Essentially the outside review found that costs were not being allocated correctly and prices charged as a consequence were, in some cases, insufficient to cover costs, and in others more than sufficient to the point where the margins were, shall we say, generous.

No wonder the potentially valuable client had questions.   He was happy to take the lower prices but less than enthusiastic about the higher.

There was a happy ending to this tale.  With revised pricing Cromar were able to negotiate a satisfactory contract that kept both sides happy.   But it does leave asc question for you.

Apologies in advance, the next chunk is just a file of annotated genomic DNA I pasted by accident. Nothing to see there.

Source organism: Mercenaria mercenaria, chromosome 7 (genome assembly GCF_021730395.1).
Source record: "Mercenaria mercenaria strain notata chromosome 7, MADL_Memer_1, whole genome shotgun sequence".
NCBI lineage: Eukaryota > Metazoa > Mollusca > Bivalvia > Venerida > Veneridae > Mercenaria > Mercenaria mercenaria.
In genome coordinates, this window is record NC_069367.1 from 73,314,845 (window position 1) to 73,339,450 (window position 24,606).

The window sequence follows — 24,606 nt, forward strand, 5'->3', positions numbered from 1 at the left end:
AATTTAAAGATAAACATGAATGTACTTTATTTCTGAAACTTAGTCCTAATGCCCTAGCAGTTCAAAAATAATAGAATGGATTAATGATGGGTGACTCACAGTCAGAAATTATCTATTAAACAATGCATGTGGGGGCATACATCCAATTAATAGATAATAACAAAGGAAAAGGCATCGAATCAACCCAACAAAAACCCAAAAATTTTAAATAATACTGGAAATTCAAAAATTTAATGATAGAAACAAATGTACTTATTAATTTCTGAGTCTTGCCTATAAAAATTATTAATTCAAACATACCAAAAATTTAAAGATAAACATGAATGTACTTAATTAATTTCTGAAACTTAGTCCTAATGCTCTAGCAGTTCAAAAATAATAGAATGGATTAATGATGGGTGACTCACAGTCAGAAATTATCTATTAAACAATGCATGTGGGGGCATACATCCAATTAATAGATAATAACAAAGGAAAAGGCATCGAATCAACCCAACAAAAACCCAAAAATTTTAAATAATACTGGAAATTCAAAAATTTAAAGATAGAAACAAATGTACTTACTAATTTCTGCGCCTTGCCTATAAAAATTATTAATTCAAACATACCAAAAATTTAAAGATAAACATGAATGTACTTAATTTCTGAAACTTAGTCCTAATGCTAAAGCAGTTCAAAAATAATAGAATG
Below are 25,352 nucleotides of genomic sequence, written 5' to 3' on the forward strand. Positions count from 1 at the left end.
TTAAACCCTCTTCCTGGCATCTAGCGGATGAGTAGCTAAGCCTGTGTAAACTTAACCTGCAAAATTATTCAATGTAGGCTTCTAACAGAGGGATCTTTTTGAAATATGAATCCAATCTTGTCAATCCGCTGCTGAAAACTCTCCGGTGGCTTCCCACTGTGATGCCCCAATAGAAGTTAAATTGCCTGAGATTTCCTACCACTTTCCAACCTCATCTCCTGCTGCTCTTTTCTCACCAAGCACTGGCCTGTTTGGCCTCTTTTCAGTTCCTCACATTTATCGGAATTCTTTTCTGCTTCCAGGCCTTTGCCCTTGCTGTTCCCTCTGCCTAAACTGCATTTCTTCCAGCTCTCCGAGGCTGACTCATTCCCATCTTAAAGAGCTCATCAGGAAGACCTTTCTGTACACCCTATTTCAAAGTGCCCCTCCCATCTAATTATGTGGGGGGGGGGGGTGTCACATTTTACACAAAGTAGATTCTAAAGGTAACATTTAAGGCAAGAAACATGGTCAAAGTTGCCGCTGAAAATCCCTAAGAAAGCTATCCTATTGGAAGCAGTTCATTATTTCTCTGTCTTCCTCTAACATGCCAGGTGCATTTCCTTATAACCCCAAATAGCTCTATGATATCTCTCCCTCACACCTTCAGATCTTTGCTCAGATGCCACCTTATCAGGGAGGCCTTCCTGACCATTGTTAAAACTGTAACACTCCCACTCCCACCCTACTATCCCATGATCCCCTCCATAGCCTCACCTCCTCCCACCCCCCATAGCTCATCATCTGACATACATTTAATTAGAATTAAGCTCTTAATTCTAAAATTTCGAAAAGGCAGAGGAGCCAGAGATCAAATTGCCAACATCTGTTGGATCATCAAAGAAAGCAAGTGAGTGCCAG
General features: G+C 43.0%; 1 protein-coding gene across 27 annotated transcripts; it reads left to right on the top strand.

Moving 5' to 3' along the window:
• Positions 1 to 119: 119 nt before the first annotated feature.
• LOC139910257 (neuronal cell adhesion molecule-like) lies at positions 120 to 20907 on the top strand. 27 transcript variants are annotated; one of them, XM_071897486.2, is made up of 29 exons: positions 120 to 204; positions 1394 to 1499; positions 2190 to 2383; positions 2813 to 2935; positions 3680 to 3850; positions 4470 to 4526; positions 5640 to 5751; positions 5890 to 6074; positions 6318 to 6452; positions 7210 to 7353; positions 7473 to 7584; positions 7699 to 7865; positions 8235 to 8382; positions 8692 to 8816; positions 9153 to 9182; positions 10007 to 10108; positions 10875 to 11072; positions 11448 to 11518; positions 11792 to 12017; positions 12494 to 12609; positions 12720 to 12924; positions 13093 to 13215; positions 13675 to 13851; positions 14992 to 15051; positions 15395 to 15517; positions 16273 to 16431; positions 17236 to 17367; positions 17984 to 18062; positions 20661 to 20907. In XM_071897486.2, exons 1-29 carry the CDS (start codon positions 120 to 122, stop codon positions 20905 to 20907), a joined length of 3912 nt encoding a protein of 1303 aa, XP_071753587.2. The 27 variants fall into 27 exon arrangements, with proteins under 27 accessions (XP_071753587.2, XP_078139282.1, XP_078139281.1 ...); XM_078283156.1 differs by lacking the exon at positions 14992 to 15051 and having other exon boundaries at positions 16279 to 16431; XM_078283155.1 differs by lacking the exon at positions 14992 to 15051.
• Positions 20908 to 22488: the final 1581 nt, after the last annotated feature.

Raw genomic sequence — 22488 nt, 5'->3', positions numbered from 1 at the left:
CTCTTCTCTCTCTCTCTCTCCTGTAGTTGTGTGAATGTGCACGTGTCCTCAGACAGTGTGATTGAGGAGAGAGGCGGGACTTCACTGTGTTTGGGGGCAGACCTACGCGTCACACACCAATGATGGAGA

And that question is: "Do you know whether your costing and pricing is reasonable, that it covers all your costs and provides a margin of profit?  How long since you have reviewed your costing and pricing?



The new clients across the table were perplexed, and somewhat angry.  They had been sub-contractors in the construction industry, They had a track record of successfully completing projects over many years but now were not winning jobs, particularly through Government tenders and quotations.   Why was it so?  Was not their track record a demonstration of their ability to do the job?

The United States is often referred to as a melting pot of people.  People from all reaches of the world have settled there over the years, giving it a great diversity of beliefs, experiences and cultures.  But it is not the only country with such diversity.